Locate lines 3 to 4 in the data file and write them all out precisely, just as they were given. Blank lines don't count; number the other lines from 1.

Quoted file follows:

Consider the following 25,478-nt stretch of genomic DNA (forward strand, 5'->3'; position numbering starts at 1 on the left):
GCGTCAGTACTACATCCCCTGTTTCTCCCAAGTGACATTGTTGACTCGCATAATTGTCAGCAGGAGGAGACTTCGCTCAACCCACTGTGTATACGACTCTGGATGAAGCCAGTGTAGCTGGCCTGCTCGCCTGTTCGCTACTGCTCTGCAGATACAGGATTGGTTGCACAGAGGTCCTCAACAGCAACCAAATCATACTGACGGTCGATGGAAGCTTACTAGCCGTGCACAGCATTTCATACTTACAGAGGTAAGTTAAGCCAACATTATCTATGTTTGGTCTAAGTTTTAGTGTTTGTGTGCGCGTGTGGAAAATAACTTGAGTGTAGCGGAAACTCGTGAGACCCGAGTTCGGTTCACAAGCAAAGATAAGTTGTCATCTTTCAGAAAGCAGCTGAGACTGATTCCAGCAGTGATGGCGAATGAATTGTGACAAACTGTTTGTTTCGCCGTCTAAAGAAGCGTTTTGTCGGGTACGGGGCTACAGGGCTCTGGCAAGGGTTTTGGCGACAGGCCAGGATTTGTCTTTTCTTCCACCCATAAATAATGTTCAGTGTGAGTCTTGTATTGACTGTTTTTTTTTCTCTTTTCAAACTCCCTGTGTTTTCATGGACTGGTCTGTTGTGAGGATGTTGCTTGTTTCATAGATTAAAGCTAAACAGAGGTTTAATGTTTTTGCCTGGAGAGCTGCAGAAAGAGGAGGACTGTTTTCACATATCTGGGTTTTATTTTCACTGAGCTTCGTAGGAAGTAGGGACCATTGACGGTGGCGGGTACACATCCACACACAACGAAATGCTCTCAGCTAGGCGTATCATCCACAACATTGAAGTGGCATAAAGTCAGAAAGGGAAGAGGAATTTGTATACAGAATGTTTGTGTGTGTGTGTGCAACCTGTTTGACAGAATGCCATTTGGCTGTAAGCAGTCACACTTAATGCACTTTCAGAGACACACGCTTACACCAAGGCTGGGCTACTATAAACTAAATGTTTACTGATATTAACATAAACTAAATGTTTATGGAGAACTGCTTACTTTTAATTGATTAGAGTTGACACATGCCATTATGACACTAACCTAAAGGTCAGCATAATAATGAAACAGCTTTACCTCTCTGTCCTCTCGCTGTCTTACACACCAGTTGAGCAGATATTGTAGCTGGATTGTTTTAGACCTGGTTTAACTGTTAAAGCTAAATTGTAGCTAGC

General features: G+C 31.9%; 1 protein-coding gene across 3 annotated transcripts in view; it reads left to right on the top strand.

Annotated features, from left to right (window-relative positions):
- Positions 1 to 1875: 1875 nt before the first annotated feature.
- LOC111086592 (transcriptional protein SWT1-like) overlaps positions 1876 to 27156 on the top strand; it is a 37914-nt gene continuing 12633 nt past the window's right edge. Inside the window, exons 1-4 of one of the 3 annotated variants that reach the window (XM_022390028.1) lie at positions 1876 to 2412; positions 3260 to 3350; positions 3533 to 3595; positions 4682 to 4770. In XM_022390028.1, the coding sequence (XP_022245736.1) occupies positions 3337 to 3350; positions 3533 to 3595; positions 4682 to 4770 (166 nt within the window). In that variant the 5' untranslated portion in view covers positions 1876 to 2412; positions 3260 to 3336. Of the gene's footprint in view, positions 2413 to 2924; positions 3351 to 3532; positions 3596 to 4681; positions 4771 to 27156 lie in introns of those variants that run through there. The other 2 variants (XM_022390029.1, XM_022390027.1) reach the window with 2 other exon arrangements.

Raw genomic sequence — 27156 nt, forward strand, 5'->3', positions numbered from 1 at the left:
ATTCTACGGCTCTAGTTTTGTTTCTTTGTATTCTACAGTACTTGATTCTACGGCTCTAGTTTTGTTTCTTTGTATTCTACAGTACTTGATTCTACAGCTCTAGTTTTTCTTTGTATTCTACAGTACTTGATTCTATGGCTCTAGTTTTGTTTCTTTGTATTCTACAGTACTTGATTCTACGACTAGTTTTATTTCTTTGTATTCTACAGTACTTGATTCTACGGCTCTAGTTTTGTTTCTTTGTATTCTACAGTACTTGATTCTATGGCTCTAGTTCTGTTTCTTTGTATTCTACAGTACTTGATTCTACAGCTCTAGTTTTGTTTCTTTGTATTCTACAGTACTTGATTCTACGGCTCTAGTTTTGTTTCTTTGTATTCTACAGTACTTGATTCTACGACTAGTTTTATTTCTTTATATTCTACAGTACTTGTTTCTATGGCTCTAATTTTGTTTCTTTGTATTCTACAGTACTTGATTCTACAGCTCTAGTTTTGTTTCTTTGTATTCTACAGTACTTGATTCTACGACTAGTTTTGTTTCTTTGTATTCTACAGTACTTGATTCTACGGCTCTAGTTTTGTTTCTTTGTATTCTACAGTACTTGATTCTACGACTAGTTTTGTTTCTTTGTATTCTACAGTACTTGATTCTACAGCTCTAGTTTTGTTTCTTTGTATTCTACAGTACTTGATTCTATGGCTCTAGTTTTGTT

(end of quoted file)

General features: G+C 31.9%; 1 protein-coding gene across 3 annotated transcripts in view; it reads left to right on the top strand.

Annotated features, from left to right (window-relative positions):